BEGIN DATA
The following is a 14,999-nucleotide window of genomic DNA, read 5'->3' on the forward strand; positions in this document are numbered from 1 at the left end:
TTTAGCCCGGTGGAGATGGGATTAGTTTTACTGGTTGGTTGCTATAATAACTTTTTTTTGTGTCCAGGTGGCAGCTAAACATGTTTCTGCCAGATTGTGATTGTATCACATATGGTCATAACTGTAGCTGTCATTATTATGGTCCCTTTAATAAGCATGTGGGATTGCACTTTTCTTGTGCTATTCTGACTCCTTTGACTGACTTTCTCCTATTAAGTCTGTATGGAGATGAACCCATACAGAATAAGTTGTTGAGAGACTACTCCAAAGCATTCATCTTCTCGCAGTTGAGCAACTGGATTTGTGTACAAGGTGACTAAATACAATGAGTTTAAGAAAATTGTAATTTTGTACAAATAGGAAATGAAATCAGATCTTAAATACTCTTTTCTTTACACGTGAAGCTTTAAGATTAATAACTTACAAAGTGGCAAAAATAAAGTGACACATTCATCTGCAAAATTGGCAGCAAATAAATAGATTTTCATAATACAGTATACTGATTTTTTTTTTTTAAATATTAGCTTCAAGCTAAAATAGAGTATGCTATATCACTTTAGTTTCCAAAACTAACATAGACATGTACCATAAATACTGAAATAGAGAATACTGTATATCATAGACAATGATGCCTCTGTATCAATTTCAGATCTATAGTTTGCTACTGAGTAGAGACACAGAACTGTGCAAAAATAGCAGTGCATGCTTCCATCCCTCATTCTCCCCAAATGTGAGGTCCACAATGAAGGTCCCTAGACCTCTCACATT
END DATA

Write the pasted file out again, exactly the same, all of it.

The following is a 14,999-nucleotide window of genomic DNA, read 5'->3' on the forward strand; positions in this document are numbered from 1 at the left end:
TTTAGCCCGGTGGAGATGGGATTAGTTTTACTGGTTGGTTGCTATAATAACTTTTTTTTGTGTCCAGGTGGCAGCTAAACATGTTTCTGCCAGATTGTGATTGTATCACATATGGTCATAACTGTAGCTGTCATTATTATGGTCCCTTTAATAAGCATGTGGGATTGCACTTTTCTTGTGCTATTCTGACTCCTTTGACTGACTTTCTCCTATTAAGTCTGTATGGAGATGAACCCATACAGAATAAGTTGTTGAGAGACTACTCCAAAGCATTCATCTTCTCGCAGTTGAGCAACTGGATTTGTGTACAAGGTGACTAAATACAATGAGTTTAAGAAAATTGTAATTTTGTACAAATAGGAAATGAAATCAGATCTTAAATACTCTTTTCTTTACACGTGAAGCTTTAAGATTAATAACTTACAAAGTGGCAAAAATAAAGTGACACATTCATCTGCAAAATTGGCAGCAAATAAATAGATTTTCATAATACAGTATACTGATTTTTTTTTTTTAAATATTAGCTTCAAGCTAAAATAGAGTATGCTATATCACTTTAGTTTCCAAAACTAACATAGACATGTACCATAAATACTGAAATAGAGAATACTGTATATCATAGACAATGATGCCTCTGTATCAATTTCAGATCTATAGTTTGCTACTGAGTAGAGACACAGAACTGTGCAAAAATAGCAGTGCATGCTTCCATCCCTCATTCTCCCCAAATGTGAGGTCCACAATGAAGGTCCCTAGACCTCTCACATT